Obvious title is obvious. Well now that’s out of the way, let’s get to the actual blogging.

I just finished The Briar King by Greg Keyes last night, and I haven’t been this disappointed or bored with a book in a long time. But there’s something to be said for sticking with less-than-stellar books, especially if you’re a writer. Sometimes I think it’s just as valuable to learn what not to do.

(Before I begin, I want to say that Keyes is probably a fine writer. I haven’t read any of his other books, but considering his bibliography I’m betting he has skills. The Briar King just wasn’t too my liking. But this isn’t a knee-jerk reaction and I’ll explain why)

First of all Keyes does a great job of worldbuilding in this novel. The depth he put into developing the different countries, peoples, dialects (especially dialects) is pretty remarkable. There were two problems that ended up squandering all of this worldbuilding potential though. One: the map included in my mass market paperback was so damn tiny I couldn’t read any of the words, so I had no idea where any of the places were in relation to each other. Two: nothing really interesting happens to capitalize on all this awesome development.

I get that The Briar King is part of a series so not everything is going to be resolved at the end, but there’s a limit to how much slack I’m willing to cut it. Almost nothing gets explained and the characters barely grow (and that is definitely me being generous). The chivalrous knight continues to be a noble knight. The monk trying to unravel an ancient conspiracy is still in the dark. The grumpy old guy is slightly less grumpy, but still about the same. Every character feels like they were taken from a barrel of stock epic fantasy characters. And the love interest for the grumpy old guy–she kind of just gets thrown in there and next thing I know they’re confessing their love to each other with barely any set up or even mention of her.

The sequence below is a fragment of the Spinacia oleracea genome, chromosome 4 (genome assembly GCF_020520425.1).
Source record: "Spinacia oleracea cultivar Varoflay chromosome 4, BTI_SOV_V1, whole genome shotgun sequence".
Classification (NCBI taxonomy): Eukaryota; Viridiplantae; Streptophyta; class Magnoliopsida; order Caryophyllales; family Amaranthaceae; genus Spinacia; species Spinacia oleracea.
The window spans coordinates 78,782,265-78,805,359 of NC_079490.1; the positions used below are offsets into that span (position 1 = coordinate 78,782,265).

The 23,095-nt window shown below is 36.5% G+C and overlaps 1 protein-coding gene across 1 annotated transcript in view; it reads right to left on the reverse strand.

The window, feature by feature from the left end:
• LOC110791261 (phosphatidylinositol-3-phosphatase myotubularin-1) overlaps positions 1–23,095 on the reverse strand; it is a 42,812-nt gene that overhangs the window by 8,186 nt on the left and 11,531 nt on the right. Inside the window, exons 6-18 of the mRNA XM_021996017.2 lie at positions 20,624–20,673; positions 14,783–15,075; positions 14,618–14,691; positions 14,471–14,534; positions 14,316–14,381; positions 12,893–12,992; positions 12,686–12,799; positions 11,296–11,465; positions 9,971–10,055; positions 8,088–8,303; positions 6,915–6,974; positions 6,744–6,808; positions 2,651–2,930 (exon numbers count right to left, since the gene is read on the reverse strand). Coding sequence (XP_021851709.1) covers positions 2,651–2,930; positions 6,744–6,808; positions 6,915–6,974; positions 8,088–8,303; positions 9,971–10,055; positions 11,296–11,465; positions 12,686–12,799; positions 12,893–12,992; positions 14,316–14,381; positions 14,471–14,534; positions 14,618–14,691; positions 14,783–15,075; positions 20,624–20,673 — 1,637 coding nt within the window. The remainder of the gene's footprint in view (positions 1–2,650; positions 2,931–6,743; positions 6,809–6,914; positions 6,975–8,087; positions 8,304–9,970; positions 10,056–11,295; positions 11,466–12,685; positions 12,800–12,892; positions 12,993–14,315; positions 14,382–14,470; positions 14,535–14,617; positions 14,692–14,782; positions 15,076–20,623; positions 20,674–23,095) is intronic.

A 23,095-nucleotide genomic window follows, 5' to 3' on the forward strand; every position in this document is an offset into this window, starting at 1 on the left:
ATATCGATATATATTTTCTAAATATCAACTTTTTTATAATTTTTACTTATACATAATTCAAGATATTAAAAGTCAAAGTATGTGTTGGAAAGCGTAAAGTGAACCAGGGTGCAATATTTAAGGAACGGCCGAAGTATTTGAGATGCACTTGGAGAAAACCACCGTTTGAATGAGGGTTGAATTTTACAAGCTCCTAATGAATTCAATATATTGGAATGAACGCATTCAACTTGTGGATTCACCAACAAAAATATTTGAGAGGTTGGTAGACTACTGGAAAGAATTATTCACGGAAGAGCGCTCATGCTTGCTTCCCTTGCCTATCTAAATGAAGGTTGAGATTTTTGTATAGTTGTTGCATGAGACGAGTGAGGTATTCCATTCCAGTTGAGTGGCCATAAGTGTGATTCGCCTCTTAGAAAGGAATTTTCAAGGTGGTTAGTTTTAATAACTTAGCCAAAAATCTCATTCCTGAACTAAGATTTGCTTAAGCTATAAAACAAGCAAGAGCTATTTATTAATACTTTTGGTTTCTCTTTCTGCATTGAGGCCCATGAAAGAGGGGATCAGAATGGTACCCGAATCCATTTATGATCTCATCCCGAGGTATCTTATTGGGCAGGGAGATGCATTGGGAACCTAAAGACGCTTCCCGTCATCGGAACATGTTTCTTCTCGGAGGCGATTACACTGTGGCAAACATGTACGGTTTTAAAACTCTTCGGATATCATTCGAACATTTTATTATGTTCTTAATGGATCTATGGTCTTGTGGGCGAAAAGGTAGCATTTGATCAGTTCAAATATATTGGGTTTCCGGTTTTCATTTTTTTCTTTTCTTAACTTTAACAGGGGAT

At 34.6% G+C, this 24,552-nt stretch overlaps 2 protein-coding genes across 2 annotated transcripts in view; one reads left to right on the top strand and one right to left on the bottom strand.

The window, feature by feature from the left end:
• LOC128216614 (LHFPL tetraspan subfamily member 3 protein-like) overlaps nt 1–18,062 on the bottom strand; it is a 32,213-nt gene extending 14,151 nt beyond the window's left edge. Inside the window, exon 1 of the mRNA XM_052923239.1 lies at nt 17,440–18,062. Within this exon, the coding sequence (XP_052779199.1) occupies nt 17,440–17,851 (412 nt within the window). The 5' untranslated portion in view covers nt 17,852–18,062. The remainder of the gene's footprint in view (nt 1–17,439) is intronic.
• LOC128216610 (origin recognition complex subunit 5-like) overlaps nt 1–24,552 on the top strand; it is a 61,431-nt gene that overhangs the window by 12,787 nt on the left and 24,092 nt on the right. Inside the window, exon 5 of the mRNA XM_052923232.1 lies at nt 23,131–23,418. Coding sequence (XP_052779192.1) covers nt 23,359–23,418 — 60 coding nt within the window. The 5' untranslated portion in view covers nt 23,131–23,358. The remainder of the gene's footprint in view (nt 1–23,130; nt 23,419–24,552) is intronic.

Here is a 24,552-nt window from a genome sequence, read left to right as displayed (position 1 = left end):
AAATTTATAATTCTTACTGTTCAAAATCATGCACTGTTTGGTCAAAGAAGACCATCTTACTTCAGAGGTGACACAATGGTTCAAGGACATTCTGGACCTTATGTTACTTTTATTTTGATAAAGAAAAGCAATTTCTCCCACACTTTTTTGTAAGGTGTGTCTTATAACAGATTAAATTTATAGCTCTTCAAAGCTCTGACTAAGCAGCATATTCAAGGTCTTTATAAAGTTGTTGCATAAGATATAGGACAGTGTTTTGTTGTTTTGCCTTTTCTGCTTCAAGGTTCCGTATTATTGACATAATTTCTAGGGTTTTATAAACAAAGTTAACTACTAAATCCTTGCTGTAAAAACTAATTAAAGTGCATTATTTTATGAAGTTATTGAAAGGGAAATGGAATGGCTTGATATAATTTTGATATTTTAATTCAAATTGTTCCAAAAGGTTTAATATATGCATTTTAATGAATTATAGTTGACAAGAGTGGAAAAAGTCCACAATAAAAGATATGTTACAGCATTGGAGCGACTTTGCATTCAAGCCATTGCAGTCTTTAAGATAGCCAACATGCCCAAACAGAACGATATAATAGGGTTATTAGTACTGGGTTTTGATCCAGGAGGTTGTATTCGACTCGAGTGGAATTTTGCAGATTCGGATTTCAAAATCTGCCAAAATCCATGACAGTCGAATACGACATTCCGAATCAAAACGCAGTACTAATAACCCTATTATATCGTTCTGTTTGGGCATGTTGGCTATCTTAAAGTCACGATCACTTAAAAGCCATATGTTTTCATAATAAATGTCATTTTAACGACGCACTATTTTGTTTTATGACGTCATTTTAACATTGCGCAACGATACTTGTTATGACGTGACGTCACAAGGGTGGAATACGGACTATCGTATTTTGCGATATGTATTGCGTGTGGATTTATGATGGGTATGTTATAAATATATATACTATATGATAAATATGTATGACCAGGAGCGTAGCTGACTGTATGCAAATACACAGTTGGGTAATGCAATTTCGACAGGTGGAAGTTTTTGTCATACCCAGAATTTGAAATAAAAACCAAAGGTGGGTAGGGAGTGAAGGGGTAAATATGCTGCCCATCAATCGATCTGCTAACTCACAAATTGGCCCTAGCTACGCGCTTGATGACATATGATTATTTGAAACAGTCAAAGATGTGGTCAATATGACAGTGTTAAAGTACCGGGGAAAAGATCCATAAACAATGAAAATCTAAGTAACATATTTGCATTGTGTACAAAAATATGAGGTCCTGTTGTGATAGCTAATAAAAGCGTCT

It’s strange, the book is filled with action and bloody, gruesome fights, but I can’t remember a time where so much action left me so bored. I couldn’t care about the characters, their motivations were shallow and one dimensional, and the world-ending threat was still as vague as ever by the end. I was happy to put the book down and move on.

For me The Briar King is a great reminder that even if you’re writing a series, you still have to give your readers something. Star Wars: A New Hope was written more as a stand-alone so things wrap up nicely, but even Empire Strikes Back, which was clearly designed with a sequel in mind, resolves enough plot lines to give the audience some sense of resolution despite creating even bigger questions: will Luke take Vader up on his offer later on? Will Han get unfrozen and rescued from Jabba the Hutt? What will happen to the Rebels after they got their asses handed to them down on Hoth?

The Briar King ends with all questions, and one particularly damning one: why should I care? As a writer you have to constantly ask yourself: what are the stakes here for each character? Why should the reader care if the princess gets rescued or not? Why is it so necessary to stop the bad guy from taking over the kingdom? If the writer has done their job properly the reader will know why the bad buy needs to be stopped from taking over the kingdom–because he’ll outlaw dancing in the kingdom and the people need dancing to appease the rain gods, of course.

So sadly I’ll end The¬†Kingdoms of Thorn and Bone with this question and answer: do I care enough to keep reading? No, I don’t.